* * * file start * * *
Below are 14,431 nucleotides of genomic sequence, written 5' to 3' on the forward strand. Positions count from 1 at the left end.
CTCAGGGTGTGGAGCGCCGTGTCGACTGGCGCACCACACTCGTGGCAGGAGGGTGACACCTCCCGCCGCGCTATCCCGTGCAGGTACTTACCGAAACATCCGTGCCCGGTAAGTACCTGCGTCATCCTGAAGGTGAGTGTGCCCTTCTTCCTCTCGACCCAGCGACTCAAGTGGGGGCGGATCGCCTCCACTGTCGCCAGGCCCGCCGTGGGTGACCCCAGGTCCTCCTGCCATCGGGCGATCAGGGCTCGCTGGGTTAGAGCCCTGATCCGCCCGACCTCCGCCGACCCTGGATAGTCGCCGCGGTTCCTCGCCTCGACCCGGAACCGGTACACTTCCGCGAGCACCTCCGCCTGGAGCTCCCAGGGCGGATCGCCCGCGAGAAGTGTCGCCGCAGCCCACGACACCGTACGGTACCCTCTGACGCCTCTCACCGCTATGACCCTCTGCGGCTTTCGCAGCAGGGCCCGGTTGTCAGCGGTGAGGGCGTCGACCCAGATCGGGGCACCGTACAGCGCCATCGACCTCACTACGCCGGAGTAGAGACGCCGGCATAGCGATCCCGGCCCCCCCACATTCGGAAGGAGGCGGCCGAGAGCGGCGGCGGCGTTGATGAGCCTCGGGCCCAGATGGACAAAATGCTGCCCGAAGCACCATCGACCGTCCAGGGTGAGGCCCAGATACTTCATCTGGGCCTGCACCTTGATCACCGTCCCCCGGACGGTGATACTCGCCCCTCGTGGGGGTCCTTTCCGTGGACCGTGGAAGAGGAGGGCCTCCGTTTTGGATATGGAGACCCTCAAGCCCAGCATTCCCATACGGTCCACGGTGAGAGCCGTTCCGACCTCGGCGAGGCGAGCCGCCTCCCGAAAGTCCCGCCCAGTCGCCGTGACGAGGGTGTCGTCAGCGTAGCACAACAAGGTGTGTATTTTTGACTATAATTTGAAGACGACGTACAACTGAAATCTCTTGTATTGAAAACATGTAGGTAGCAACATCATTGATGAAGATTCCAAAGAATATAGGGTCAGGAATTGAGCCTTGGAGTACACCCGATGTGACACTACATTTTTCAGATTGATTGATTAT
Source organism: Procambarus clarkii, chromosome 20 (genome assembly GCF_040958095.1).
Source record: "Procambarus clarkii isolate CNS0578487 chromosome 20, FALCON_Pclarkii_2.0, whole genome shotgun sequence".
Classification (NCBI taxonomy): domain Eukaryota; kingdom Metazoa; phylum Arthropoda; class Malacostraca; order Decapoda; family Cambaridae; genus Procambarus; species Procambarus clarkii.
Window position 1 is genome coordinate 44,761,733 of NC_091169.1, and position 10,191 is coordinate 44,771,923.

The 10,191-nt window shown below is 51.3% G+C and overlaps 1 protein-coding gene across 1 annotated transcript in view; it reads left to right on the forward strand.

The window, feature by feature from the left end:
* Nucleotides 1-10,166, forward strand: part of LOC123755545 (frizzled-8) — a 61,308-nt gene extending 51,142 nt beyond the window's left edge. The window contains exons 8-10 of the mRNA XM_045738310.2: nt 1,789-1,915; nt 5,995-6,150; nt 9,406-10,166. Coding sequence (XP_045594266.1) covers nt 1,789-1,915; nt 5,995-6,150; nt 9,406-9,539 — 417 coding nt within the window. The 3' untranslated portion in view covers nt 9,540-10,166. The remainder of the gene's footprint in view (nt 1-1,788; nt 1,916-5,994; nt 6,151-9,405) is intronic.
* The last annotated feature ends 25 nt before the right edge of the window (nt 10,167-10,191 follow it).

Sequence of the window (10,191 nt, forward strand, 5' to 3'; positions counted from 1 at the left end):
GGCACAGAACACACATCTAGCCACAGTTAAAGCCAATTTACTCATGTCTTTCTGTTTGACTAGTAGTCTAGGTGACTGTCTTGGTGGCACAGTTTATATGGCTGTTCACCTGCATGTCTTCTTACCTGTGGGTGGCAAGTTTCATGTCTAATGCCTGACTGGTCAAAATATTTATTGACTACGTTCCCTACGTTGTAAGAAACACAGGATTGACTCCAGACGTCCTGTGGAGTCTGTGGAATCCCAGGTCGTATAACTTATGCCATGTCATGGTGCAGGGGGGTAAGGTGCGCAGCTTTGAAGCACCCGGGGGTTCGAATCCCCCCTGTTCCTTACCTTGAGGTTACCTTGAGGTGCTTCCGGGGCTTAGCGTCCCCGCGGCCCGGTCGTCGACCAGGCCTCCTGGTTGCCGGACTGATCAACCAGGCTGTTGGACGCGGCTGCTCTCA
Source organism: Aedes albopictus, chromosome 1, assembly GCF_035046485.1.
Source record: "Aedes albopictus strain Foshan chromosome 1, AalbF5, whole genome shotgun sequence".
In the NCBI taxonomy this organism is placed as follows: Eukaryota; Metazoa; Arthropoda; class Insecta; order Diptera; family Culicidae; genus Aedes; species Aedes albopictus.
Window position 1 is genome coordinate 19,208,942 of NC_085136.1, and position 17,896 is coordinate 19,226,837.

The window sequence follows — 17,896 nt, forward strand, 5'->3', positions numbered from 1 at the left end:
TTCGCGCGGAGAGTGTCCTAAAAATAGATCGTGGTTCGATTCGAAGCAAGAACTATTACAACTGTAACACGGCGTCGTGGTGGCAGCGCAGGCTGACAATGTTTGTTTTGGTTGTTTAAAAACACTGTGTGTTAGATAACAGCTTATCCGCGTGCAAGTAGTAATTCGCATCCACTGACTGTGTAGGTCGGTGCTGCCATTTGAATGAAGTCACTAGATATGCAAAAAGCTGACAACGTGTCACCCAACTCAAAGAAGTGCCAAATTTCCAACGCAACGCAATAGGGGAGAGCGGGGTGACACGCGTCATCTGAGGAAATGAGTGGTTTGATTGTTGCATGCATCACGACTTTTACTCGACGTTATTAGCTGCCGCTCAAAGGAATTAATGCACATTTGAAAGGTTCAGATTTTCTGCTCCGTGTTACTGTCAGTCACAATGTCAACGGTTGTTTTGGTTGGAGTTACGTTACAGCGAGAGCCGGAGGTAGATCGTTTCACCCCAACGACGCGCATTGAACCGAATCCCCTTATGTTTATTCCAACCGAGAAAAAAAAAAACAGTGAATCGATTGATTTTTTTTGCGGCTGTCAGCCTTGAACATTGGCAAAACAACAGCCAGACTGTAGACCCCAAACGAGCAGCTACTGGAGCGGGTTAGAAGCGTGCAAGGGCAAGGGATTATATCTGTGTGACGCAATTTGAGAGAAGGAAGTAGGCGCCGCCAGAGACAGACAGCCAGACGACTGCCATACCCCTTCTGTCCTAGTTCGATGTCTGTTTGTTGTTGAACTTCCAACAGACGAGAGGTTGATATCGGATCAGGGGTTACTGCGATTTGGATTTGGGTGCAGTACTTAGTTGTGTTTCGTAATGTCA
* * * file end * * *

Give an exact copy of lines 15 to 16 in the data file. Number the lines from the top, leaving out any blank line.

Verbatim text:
In the NCBI taxonomy this organism is placed as follows: Eukaryota; Metazoa; Arthropoda; class Insecta; order Diptera; family Culicidae; genus Aedes; species Aedes albopictus.
Window position 1 is genome coordinate 19,208,942 of NC_085136.1, and position 17,896 is coordinate 19,226,837.